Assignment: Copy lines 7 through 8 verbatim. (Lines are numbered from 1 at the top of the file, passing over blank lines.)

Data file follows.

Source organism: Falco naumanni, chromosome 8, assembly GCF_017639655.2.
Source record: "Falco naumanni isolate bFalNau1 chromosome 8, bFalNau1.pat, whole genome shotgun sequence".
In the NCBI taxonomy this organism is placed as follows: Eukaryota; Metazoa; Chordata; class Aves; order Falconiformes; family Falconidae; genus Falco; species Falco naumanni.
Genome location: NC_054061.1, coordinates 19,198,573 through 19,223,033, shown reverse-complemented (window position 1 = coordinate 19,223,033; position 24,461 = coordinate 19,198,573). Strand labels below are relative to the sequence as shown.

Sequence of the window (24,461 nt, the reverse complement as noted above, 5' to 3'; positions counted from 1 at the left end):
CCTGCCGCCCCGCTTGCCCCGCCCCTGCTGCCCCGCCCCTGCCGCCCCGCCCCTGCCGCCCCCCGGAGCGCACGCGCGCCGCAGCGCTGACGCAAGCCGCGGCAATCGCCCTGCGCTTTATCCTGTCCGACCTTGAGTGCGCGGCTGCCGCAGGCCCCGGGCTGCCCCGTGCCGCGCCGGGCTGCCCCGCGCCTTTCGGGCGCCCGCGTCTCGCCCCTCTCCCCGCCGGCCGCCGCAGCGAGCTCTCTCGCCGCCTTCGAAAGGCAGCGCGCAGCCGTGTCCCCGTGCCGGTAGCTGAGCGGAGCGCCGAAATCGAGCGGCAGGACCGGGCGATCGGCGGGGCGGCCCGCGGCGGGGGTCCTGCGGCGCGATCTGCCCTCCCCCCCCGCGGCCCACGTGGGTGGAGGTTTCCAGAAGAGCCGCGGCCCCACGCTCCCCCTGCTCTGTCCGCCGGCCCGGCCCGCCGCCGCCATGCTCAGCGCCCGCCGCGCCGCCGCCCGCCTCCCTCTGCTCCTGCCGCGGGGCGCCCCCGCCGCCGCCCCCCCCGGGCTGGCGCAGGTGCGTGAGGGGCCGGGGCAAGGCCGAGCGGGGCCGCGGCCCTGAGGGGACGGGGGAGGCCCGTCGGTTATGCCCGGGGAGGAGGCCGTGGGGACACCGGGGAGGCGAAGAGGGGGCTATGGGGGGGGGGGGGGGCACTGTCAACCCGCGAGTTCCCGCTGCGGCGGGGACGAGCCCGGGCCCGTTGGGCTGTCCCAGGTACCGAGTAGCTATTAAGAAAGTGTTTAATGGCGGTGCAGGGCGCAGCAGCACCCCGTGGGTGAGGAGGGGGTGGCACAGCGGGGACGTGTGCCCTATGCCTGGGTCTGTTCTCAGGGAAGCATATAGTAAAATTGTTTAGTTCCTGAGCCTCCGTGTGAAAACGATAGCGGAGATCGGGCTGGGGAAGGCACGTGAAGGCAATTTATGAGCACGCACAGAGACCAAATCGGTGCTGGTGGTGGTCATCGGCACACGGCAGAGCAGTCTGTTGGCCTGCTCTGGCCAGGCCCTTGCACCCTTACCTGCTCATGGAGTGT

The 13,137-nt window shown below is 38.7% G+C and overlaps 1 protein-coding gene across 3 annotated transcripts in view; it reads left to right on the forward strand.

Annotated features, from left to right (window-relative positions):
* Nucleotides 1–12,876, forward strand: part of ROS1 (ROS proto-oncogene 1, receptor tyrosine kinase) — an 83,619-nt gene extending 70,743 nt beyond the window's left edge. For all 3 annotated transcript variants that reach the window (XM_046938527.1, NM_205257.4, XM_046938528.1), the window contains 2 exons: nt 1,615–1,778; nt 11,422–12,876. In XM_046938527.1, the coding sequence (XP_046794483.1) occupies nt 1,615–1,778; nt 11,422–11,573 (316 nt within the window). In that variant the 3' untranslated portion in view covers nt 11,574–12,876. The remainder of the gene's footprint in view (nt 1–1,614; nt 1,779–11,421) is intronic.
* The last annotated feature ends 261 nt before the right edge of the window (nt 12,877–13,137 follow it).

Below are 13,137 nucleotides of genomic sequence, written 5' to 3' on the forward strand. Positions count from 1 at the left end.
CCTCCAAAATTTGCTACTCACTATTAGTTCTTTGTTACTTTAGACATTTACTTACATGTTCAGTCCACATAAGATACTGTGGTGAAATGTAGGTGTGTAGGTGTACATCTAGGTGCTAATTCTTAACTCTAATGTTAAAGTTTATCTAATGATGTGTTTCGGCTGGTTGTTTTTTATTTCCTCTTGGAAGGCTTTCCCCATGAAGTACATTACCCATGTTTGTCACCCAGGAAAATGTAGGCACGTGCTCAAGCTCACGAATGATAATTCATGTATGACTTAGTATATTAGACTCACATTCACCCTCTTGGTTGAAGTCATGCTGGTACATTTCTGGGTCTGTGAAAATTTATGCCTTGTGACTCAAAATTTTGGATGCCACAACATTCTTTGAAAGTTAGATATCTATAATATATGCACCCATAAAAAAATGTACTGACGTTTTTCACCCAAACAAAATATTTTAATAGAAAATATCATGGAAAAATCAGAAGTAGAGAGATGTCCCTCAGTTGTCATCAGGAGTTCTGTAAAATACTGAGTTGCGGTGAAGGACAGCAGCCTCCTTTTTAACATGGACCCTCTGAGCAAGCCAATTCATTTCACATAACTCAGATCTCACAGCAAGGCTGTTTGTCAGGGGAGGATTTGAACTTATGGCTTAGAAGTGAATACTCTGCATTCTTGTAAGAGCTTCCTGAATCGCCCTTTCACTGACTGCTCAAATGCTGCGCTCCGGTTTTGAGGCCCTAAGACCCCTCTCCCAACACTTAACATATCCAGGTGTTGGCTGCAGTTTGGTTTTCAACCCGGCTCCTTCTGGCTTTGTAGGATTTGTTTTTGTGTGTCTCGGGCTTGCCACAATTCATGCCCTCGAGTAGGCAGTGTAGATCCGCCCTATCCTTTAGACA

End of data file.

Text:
The 13,137-nt window shown below is 38.7% G+C and overlaps 1 protein-coding gene across 3 annotated transcripts in view; it reads left to right on the forward strand.

Annotated features, from left to right (window-relative positions):